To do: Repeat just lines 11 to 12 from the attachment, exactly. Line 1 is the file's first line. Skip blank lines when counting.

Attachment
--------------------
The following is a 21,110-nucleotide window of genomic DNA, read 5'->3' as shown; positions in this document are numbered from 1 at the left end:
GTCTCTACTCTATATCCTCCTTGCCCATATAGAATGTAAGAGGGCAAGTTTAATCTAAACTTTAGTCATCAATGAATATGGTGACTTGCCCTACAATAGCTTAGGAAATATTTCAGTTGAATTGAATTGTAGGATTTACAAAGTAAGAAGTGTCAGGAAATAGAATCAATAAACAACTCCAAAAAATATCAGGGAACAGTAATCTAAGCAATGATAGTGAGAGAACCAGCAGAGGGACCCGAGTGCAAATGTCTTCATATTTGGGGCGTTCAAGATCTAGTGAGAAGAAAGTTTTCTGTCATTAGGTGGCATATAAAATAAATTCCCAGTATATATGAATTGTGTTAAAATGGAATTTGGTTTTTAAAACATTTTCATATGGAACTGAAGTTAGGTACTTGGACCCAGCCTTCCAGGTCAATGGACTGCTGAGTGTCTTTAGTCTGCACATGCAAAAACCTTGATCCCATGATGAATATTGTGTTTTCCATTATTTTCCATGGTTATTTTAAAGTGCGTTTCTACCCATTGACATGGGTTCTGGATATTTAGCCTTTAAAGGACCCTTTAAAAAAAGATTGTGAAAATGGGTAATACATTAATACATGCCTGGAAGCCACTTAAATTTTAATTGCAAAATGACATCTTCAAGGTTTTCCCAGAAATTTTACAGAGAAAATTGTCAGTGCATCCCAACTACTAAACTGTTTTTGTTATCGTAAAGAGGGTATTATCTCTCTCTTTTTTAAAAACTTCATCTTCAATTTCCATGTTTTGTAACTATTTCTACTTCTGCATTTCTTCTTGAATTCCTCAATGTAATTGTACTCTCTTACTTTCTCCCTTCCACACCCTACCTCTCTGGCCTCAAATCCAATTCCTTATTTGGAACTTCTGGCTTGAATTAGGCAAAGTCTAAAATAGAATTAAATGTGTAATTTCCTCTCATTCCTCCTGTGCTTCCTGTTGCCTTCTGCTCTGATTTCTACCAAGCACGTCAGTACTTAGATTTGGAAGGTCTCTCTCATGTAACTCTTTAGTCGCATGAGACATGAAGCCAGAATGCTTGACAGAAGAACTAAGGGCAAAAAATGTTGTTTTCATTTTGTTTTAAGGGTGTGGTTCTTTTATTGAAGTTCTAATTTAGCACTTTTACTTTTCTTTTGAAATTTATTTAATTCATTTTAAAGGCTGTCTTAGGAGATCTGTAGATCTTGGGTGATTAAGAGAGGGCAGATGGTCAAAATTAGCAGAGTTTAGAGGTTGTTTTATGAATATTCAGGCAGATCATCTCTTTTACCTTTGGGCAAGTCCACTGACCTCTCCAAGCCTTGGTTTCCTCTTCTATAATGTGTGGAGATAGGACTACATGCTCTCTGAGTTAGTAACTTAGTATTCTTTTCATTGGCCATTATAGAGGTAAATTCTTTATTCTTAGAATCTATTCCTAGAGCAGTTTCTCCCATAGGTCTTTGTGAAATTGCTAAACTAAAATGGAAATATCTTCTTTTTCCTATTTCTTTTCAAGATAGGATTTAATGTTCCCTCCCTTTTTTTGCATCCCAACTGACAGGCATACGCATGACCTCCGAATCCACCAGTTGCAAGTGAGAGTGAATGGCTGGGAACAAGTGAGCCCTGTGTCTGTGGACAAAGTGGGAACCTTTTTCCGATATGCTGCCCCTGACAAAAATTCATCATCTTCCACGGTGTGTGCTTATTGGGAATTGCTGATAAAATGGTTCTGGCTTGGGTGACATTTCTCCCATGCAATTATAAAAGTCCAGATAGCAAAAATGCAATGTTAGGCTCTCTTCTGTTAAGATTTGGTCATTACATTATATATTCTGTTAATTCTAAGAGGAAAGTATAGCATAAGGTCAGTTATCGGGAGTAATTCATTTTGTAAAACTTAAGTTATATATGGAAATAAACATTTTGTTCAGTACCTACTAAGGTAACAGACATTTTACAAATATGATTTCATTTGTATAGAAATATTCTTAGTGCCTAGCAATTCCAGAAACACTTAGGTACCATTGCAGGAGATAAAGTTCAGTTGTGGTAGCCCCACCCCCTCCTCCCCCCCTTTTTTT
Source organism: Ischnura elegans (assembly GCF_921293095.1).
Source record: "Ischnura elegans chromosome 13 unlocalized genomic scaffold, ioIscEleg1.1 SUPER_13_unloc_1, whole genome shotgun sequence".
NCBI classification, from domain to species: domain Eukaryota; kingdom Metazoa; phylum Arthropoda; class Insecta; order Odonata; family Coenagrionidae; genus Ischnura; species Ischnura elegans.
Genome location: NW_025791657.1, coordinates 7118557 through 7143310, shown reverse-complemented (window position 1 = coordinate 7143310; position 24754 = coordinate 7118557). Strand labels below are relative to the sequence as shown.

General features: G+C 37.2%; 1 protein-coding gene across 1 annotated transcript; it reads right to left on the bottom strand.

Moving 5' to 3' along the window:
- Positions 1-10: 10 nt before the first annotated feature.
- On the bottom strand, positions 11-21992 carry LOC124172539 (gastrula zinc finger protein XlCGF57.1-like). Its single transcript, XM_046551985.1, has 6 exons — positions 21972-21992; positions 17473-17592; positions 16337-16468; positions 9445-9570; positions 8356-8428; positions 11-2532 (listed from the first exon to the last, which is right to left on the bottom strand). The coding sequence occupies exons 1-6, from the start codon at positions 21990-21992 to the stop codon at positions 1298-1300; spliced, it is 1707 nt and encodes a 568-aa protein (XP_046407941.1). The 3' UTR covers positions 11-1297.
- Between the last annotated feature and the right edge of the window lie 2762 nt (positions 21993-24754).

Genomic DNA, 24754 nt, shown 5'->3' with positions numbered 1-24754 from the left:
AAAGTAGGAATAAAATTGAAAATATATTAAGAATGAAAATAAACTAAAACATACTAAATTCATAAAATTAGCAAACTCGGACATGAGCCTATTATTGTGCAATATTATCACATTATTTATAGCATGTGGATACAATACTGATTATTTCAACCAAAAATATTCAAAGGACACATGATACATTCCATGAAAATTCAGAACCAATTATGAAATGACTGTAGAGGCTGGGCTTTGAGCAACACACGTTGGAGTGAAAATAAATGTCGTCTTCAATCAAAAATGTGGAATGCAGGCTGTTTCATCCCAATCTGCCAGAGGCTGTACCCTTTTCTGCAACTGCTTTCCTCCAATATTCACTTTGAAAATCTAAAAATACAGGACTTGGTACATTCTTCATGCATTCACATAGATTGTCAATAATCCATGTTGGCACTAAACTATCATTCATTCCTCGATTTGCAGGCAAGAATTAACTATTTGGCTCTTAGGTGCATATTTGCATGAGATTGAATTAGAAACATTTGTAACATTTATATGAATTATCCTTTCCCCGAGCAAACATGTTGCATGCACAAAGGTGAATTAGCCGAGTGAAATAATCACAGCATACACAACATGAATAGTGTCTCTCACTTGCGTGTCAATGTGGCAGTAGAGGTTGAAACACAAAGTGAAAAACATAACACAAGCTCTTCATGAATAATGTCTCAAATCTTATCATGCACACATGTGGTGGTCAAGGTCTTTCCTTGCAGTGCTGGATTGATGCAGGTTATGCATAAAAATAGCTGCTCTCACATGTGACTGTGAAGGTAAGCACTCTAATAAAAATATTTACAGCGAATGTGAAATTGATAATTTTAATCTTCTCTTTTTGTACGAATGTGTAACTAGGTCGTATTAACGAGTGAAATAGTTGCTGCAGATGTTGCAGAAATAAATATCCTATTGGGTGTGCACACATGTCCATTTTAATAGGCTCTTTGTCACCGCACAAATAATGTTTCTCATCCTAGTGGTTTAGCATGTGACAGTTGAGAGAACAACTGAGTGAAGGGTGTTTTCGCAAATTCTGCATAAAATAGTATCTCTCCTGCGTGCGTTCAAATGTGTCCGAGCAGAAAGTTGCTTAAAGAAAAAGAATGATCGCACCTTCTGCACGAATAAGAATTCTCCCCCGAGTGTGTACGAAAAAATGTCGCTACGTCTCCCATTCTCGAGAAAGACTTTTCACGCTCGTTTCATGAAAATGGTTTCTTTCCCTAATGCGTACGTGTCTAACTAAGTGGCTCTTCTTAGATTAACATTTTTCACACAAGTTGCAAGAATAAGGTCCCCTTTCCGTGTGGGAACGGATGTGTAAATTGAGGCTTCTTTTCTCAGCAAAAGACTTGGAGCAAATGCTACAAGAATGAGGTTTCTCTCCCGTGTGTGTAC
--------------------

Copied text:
- Between the last annotated feature and the right edge of the window lie 2762 nt (positions 21993-24754).

Genomic DNA, 24754 nt, shown 5'->3' with positions numbered 1-24754 from the left: